Rationale Marketers looking to get their mail delivered have a double benefit: they can remove subscribers who do not want to receive such ads (clean up lists), and can analyze the number of complaints and, therefore, how well their ads meet expectations. market. Through unsubscribing users who are complaining, marketers decrease the overall rate of IP or domain complaints by ensuring that targeted mail is much more likely to reach the subscribers who actually want to receive it. ESPs, playing the role of sender, are very sensitive to how sending mail on behalf of their customers can affect their reputation. Monitoring the number of complaints is one way to control what users submit them.

One-click unsubscribe

The weak point of FBL is its relative asynchrony, which can cause crashes. There can be a long time interval between an ESP's FBL subscription and the recipient pressing the spam button. The interval between that click and the actual removal of the recipient's name from the list is much shorter, but can be noticeable in the case of large mailbox providers such as Gmail or AOL. Bulk messages may contain information on how to unsubscribe directly in the List-Unsubscribe: and List-Unsubscribe-Post: header fields. In addition to providing a more direct and better way to unsubscribe, it also allows you to distinguish unsubscribe from spam messages (for example, you can indicate that a message sent to a discussion list is spam while still being signed).


  • Reporting Spencer sends a message to Alice.
  • Alice complains to Isaac (her ISP or MP) about the message, for example by clicking the "Report Spam" button.
  • Isaac encapsulates the message either as part of the MIME format of the abuse report or (less commonly) as a separate part of the / rfc822 MIME message and sends it to Spencer if Spencer has signed up to receive this feedback.
  • As shown above, the process assumes that Spencer, in addition to being the author (or sender) of the message, is associated with the postmaster responsible for his mail domain. FBL subscriptions usually require postmaster authorization. An FBL Subscriber may or may not forward abuse reports to appropriate authors. If there are no subscribers for a given mail domain, Isaac may not submit a violation report at all. In fact, subscriptions must be completed one at a time, a tedious task that non-mass mailing domains might want to skip. RFC 6650 addresses the latter flaw by offering an automatic timely FBL subscription that can be triggered by submitting an unsolicited abuse report with additional directives (at least a way to unsubscribe).

    Ipsos noted that the majority of respondents to the spam reporting survey flagged messages as spam based solely on the subject and sender. For years, end users have been told not to trust email unsubscribe links, so many users click the spam button as an alternative to unsubscribing. Consequently, a spam message can act as an unsubscribe in some cases. One of the reasons you shouldn't follow unsubscribe links is to avoid confirming that the message was received and opened.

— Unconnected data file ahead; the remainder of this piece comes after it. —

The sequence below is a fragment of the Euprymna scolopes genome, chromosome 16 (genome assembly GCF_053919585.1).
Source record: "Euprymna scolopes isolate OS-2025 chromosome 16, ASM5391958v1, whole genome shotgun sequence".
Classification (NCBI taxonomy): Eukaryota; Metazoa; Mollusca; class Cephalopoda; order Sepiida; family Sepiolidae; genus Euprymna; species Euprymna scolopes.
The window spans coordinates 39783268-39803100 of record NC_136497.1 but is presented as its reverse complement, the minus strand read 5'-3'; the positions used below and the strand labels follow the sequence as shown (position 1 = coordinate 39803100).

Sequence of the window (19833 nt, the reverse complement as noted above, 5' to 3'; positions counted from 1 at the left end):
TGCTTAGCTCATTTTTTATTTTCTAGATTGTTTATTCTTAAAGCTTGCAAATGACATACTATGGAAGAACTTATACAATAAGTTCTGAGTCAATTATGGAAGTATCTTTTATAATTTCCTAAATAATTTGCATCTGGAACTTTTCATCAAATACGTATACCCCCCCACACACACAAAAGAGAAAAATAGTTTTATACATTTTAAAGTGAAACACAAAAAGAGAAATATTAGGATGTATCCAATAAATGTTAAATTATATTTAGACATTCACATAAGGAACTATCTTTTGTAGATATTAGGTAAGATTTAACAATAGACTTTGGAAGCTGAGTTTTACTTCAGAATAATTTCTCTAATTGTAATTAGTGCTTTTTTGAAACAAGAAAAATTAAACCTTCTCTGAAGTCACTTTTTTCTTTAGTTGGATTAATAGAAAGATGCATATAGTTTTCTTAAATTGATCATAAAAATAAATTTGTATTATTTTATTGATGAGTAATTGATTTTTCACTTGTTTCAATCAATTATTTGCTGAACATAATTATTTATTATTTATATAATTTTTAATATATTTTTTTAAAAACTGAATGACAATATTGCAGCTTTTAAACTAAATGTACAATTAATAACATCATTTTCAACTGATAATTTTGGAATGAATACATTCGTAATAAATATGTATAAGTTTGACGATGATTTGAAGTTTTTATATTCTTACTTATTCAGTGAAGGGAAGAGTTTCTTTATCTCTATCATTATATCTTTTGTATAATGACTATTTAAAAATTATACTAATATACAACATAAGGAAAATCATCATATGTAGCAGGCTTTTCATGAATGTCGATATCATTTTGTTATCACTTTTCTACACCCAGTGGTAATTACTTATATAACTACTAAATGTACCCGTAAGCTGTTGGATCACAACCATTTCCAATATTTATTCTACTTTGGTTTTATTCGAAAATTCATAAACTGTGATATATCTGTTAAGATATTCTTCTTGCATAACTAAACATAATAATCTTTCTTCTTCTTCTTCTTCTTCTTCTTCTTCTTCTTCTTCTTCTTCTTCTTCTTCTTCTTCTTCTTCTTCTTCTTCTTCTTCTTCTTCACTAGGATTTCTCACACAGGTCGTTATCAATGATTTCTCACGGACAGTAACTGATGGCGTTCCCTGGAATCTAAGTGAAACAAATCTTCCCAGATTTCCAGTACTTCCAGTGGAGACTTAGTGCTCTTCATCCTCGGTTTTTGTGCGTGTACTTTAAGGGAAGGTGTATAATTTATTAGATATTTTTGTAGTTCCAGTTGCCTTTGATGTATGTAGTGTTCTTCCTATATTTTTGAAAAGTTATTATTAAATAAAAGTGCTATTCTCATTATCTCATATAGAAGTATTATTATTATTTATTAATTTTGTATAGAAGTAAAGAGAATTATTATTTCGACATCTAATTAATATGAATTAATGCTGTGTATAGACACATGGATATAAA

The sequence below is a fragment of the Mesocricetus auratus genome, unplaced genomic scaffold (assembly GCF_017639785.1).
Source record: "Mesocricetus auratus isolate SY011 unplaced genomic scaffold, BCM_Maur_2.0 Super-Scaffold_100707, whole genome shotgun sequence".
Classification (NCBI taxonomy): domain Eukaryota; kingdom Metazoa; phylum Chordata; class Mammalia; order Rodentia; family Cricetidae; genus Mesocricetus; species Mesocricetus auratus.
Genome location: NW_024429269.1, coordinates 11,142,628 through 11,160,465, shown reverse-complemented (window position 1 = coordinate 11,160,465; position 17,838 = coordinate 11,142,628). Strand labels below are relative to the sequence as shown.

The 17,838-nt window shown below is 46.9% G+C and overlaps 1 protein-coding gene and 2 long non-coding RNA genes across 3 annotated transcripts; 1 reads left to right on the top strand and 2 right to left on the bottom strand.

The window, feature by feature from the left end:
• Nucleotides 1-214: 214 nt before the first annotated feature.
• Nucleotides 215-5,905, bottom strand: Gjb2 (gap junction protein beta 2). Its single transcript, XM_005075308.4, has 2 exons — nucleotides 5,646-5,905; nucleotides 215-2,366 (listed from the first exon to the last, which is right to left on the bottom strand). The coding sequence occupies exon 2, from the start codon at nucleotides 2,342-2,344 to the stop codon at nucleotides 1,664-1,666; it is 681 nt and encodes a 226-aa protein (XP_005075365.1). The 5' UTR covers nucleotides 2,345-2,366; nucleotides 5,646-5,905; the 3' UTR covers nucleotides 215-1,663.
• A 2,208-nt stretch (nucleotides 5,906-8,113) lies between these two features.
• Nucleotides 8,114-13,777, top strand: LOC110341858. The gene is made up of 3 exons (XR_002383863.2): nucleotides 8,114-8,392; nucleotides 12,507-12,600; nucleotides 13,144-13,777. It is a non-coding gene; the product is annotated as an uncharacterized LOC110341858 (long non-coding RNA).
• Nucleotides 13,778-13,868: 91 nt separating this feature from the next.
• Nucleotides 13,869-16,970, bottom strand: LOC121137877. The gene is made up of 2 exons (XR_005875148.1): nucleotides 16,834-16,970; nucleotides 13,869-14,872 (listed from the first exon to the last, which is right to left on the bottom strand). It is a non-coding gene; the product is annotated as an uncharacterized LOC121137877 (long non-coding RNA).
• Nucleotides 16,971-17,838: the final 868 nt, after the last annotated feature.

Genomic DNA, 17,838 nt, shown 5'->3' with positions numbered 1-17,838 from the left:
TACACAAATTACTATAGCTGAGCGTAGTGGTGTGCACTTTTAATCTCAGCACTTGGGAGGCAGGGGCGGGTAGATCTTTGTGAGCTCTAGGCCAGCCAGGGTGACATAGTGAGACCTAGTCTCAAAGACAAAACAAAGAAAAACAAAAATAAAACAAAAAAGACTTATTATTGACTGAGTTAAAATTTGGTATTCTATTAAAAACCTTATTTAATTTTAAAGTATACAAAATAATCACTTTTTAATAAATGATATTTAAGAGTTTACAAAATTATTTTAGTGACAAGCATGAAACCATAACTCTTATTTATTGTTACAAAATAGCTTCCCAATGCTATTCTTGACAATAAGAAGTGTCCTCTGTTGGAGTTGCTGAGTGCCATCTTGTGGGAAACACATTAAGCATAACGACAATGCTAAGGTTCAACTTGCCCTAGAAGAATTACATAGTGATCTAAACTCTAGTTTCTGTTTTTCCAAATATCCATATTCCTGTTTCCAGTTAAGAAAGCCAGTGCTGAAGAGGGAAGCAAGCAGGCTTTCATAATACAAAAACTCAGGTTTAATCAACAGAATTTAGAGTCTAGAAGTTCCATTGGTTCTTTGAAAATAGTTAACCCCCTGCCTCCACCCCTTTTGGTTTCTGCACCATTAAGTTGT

Reporting formats

    The Abuse Report Format (ARF) is the standard format for FBL reports. An abuse report comprises of a human-readable portion followed by a machine-readable portion and the original message. The report is characterized by a Feedback-Type field, which values ​​may indicate abuse, fraud, virus, or other (other types are registered with the IANA). Microsoft using the name Junk Mail Reporting (JMR) also uses its own format. Google's Gmail is beta testing a non-traditional FBL with some ESPs. Gmail uses its own format - a summary report showing the amount of spam sent to a known sender. SendGrid reports that the Gmail FBL, developed and launched by Julian Tempelsman and Sri Somanchi, is effective at detecting spam that other anti-spam systems miss.


    Some say that the "Report Spam" button is often misused. The feedback loops do not meet the general anti-spam criterion that no more email messages are generated. Even if the amount of feedback is only a small fraction of the number of messages that ESP sends, most ESPs are not yet organized to handle this. Using the same button for both abuse reporting and unsubscribing involves guesswork from (automated) support. For example, it does not make it easy to tell the list owner that a particular message on the (unmoderated) list is in fact spam. Some FBLs do not provide the ability to automatically transmit feedback to multiple parties — the sender, ESP (if involved), or an upstream datacenter / network address provider — as the FTC currently interprets the "Follow the Money" strategy. Most ESPs offering a feedback loop do not include the tagged recipient email address in the report. This makes it impossible to remove the recipient from the mailing list they subscribe to. This ESP practice encourages mailing list providers to send customized messages to every recipient (as opposed to sending literally the same message to everyone), so that mailing list providers can extract the original recipient from the customized loopback message.